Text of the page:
Turkey’s New Constitutional Crisis Could End the Rule of Law

Turkey’s New Constitutional Crisis Could End the Rule of Law

Turkey’s New Constitutional Crisis Could End the Rule of Law

In refusing to release unjustly detained journalists, the lower courts are aiding President Erdogan’s repression.


While the Turkish military offensive in the Syrian-Kurdish enclave of Afrin is grabbing all the headlines, a constitutional crisis has erupted that could spell the end to the rule of law and the separation of powers in Turkey, legal experts and human-rights groups warn.

The crisis began when Turkey’s Constitutional Court ruled on January 11 that two journalists being tried on terrorism charges relating to the 2016 coup attempt must be released pending a verdict. Since then, five different lower courts have failed to comply, incensing legal experts. “No lower court in Turkey has the right to defy rulings by the Constitutional Court,” said lawyer Veysel Ok. “According to the Constitution, the decisions of the Constitutional Court are final and binding. This means that the judicial chain of command has been broken. It means that the Constitutional Court is no longer a working branch of the judiciary, and no longer a legal remedy. This is a massive shock, an earthquake.”

The journalists Sahin Alpay, 73, arrested in July 2016, and Mehmet Altan, 65, arrested two months later, are being tried on charges of “trying to overthrow the government” and “links with a terrorist organization.” They stand accused of ties with the movement of US-based Sunni cleric Fethullah Gülen, whom the Turkish government blames for the failed coup. Both men face aggravated life sentences if convicted. Press-freedom monitoring groups have been rallying for their release and that of their colleagues imprisoned during the post-coup crackdown, which extended Turkey’s record as one of the world’s biggest jailors of journalists.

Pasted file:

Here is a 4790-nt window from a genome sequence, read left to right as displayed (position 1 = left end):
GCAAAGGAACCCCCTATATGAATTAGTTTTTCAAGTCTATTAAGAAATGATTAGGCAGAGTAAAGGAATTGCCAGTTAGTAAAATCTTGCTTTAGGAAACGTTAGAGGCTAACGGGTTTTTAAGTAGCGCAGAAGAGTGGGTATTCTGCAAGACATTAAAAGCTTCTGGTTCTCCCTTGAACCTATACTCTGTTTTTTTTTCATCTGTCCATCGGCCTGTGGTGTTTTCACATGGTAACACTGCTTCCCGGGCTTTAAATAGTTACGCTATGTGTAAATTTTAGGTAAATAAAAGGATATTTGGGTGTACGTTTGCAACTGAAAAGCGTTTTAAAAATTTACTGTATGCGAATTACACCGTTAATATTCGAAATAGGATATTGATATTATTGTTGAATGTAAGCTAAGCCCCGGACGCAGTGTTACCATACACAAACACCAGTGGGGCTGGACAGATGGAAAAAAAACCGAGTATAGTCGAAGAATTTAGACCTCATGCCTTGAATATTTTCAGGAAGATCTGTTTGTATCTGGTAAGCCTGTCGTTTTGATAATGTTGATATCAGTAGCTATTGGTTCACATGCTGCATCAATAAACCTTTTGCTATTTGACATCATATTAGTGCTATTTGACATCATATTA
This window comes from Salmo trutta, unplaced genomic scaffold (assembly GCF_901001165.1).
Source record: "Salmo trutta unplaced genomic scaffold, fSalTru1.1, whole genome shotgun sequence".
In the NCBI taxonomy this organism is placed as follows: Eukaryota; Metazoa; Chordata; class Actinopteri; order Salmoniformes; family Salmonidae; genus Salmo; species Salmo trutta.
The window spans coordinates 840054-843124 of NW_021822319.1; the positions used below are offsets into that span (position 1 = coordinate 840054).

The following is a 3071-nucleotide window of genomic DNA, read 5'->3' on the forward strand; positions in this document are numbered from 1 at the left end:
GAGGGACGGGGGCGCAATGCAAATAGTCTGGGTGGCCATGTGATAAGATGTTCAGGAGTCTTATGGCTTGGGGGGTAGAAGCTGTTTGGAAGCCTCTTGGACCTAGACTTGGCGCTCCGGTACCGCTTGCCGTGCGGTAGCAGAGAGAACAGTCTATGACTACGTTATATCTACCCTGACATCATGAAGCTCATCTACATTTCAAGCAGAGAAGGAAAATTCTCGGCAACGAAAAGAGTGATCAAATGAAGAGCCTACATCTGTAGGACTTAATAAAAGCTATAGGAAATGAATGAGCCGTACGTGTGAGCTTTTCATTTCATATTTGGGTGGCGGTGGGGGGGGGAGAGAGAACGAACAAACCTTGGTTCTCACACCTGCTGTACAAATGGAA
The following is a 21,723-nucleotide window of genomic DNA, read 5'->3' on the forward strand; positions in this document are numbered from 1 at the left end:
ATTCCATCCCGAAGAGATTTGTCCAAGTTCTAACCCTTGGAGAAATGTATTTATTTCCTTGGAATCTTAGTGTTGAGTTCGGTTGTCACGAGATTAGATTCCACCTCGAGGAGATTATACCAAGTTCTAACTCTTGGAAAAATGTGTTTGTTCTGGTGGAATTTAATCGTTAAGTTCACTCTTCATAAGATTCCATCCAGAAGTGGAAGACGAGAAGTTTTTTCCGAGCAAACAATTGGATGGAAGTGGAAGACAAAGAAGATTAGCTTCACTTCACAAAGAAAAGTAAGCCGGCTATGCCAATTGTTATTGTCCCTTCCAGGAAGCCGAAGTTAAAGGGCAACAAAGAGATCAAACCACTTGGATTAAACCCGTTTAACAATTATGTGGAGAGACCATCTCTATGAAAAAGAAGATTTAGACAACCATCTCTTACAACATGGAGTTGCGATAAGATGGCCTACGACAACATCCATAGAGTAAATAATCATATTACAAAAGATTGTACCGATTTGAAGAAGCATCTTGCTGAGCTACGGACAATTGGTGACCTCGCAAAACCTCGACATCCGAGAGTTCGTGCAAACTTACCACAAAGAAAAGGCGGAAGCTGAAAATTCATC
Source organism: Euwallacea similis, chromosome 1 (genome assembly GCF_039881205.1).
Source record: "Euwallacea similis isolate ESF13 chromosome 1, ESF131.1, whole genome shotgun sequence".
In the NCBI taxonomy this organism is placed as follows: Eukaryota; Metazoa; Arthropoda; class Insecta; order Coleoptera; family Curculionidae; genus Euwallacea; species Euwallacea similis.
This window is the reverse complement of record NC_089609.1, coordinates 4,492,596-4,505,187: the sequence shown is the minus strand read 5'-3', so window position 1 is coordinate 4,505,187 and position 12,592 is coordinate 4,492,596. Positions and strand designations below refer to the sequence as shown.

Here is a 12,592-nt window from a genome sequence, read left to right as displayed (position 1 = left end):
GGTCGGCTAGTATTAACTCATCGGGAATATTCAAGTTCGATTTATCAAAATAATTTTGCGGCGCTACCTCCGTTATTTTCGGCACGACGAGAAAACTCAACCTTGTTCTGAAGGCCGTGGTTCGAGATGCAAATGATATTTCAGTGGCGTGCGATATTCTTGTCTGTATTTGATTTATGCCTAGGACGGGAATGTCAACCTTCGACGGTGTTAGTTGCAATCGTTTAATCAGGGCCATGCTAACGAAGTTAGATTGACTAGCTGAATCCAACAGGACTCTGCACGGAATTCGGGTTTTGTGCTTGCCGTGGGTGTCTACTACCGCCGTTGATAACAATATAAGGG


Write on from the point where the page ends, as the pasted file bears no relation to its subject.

The Constitutional Court ruled on individual applications made on behalf of Alpay and Altan, finding that their pretrial detentions violated their rights, citing a lack of tangible evidence that would justify the measure. Legal experts expected that this ruling would not only affect Alpay and Altan, but also set the precedent for the release of many more journalists in Turkey. According to the Turkish media platform P24, more than 150 journalists and media workers are currently behind bars, many of them on terrorism charges.

Veysel Ok, who filed the application to the Constitutional Court on behalf of Sahin Alpay, said that the verdict should have been a turning point for court cases against journalists. “This was the first such ruling after the coup attempt,” Ok said. “The judges did not only say that the pretrial detentions were unjustified, but also that there was not enough evidence for a crime to have been committed. This means that not only these two cases, but many more based on the same accusations should end in acquittal, according to the Constitutional Court.”